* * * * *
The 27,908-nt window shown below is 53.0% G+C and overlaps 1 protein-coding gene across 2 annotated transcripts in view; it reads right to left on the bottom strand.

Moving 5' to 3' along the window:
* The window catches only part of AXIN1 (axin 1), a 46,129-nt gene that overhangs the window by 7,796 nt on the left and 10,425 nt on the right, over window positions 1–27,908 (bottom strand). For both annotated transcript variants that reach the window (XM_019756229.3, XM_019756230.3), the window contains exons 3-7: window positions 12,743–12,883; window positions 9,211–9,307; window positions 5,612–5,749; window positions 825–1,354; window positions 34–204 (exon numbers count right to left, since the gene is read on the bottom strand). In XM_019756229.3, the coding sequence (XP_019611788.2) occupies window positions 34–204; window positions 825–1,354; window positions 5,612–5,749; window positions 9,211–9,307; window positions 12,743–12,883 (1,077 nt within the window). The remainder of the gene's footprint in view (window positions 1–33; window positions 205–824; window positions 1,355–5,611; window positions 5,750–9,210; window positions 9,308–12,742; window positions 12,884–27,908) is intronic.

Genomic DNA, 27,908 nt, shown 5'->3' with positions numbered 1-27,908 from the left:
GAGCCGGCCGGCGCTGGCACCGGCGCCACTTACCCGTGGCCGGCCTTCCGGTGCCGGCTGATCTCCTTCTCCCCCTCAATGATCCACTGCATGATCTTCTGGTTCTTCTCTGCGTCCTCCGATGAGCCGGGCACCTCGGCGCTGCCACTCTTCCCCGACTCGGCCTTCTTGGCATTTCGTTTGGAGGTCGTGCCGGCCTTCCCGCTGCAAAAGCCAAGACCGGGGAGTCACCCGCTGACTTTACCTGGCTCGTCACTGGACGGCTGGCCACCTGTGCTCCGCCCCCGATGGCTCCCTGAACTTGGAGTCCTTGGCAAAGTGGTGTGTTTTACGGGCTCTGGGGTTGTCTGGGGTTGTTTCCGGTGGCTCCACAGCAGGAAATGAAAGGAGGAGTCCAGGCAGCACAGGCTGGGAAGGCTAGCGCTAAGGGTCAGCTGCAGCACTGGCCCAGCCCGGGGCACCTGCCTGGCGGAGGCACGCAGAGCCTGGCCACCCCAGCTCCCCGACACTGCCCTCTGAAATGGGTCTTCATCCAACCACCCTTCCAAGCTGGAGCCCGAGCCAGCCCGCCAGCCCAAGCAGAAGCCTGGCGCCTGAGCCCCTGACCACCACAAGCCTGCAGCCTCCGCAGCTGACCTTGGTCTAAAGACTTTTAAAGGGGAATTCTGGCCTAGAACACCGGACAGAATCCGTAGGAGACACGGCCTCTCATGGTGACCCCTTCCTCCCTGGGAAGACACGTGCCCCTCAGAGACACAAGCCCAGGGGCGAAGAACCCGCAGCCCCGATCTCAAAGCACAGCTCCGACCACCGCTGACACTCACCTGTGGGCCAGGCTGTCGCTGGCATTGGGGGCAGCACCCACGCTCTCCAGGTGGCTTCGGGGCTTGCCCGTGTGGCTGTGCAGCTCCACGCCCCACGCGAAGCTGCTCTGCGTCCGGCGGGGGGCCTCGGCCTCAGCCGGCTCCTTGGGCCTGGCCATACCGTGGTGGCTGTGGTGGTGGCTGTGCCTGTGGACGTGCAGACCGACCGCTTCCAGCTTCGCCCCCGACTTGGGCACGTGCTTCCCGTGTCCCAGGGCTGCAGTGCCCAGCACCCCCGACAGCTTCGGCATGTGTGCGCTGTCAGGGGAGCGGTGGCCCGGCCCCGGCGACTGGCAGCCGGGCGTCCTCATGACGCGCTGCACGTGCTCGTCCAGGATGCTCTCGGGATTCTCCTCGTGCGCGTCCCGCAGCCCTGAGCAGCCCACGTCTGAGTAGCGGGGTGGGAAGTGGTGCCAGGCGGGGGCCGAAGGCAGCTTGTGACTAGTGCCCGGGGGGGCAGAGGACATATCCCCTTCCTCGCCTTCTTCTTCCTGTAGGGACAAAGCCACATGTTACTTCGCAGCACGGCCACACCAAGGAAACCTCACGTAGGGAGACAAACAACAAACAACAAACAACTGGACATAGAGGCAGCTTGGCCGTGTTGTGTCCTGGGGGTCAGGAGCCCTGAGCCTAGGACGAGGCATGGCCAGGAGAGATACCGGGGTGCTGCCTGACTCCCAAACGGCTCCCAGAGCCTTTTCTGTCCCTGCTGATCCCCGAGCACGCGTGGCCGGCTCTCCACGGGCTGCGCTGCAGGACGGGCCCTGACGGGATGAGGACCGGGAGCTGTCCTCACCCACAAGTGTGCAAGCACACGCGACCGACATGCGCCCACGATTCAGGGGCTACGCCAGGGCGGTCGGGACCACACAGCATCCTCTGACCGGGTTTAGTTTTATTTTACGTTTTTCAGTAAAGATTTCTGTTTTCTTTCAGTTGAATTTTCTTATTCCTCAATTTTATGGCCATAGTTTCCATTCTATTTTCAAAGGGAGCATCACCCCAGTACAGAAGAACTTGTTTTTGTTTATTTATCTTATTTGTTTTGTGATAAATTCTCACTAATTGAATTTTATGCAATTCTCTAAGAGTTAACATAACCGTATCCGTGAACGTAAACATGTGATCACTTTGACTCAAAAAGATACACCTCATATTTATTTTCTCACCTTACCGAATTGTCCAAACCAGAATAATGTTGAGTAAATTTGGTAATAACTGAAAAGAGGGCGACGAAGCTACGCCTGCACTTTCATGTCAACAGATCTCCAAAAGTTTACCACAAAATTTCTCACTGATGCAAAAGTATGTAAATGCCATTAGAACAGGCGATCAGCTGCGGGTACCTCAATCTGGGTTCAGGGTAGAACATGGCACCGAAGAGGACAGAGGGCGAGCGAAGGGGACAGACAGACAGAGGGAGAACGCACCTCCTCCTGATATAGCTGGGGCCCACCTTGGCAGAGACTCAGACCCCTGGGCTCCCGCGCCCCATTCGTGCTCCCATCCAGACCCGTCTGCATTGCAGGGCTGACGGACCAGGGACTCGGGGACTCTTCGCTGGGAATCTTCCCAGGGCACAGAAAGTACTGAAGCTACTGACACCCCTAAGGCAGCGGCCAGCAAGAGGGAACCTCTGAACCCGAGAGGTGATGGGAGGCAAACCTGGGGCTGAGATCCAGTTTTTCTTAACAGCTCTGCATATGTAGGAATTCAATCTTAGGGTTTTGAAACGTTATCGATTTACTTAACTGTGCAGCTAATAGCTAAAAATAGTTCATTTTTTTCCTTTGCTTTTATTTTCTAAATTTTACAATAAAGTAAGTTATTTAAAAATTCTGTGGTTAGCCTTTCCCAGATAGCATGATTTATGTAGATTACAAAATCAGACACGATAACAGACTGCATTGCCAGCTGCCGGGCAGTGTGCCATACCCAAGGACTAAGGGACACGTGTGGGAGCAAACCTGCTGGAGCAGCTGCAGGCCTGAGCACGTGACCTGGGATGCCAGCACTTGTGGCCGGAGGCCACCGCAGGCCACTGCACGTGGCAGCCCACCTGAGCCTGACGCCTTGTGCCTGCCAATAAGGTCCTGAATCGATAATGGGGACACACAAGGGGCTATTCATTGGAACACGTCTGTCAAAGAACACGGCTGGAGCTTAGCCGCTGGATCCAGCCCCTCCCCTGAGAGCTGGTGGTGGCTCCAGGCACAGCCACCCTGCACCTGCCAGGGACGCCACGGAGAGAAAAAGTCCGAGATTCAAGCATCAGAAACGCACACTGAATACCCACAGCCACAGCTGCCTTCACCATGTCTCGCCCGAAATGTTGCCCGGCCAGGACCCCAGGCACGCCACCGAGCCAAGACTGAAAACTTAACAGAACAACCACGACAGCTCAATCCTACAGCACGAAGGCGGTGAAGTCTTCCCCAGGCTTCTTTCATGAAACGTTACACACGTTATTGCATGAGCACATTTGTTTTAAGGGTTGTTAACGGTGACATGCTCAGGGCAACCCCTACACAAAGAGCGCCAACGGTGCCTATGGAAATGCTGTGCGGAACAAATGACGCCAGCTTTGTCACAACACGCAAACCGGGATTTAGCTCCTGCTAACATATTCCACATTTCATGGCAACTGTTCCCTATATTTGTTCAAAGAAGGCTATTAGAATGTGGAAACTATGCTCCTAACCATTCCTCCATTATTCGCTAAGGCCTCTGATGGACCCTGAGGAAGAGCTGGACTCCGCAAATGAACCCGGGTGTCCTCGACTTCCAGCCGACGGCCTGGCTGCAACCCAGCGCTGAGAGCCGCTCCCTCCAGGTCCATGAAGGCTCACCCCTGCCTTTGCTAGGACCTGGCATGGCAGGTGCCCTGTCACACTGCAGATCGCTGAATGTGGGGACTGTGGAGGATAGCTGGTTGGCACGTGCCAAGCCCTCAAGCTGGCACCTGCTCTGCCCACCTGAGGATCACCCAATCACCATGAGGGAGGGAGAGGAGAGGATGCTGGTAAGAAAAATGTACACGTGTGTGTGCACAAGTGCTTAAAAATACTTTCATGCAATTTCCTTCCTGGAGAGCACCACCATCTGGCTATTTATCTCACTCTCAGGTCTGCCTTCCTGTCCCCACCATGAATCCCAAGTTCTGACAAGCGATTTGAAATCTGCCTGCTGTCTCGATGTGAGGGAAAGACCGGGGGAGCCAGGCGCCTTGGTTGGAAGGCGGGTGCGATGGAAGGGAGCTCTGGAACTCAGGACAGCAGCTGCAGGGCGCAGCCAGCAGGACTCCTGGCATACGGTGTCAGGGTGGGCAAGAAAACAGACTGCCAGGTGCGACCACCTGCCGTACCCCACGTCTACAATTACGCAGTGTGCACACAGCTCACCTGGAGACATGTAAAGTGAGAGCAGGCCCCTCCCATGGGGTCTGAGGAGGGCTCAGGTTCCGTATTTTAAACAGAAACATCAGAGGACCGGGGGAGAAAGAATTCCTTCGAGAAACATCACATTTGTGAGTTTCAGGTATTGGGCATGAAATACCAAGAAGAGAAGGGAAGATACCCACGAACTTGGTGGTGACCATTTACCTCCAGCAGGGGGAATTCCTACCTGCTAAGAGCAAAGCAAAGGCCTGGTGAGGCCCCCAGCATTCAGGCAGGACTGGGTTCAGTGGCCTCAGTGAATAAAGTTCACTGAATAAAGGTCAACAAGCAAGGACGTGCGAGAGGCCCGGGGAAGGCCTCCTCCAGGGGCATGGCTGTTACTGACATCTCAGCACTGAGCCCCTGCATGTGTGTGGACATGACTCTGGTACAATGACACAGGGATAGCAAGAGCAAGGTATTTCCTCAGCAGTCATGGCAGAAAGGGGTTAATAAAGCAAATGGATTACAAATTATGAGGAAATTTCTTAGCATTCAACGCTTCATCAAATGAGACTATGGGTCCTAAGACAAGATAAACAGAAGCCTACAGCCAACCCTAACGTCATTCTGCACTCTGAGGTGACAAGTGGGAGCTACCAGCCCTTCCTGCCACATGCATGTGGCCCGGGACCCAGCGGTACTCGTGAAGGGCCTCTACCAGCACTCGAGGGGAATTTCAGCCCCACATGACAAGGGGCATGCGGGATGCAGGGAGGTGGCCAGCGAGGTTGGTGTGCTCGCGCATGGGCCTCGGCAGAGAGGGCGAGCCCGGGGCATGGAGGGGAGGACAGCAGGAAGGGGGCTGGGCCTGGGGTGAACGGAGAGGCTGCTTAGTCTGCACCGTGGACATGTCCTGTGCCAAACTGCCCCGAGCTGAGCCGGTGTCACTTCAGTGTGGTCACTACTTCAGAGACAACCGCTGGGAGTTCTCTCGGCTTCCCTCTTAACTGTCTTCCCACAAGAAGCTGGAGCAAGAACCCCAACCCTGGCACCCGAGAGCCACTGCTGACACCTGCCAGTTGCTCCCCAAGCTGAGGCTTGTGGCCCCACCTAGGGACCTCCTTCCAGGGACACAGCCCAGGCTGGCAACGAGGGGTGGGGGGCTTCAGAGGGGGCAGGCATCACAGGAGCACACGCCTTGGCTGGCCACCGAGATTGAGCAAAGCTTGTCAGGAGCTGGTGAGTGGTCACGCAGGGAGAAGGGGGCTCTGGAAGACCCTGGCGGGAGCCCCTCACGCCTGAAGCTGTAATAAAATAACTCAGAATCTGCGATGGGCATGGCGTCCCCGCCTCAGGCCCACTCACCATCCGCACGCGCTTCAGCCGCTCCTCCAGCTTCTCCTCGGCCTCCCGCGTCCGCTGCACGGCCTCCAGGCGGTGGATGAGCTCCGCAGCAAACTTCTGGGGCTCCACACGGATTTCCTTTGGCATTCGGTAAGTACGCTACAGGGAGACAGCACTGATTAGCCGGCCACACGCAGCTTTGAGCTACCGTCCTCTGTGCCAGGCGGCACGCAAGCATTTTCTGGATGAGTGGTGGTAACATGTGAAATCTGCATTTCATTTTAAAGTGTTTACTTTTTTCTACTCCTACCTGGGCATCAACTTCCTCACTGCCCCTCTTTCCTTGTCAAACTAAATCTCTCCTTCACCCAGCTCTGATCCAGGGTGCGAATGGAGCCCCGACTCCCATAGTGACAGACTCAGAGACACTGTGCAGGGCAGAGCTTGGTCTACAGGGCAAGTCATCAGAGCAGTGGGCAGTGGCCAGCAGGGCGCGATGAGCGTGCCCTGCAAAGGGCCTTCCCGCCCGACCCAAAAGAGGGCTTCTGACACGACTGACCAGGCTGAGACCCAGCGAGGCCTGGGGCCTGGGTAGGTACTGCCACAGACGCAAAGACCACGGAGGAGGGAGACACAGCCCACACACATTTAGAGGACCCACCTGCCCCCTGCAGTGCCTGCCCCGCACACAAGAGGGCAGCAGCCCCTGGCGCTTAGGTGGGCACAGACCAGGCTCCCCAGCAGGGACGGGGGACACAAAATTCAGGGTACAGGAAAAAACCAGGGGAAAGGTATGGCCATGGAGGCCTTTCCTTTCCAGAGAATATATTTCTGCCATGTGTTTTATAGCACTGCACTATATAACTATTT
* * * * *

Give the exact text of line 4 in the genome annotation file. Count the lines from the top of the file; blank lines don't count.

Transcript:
Genomic DNA, 27,908 nt, shown 5'->3' with positions numbered 1-27,908 from the left: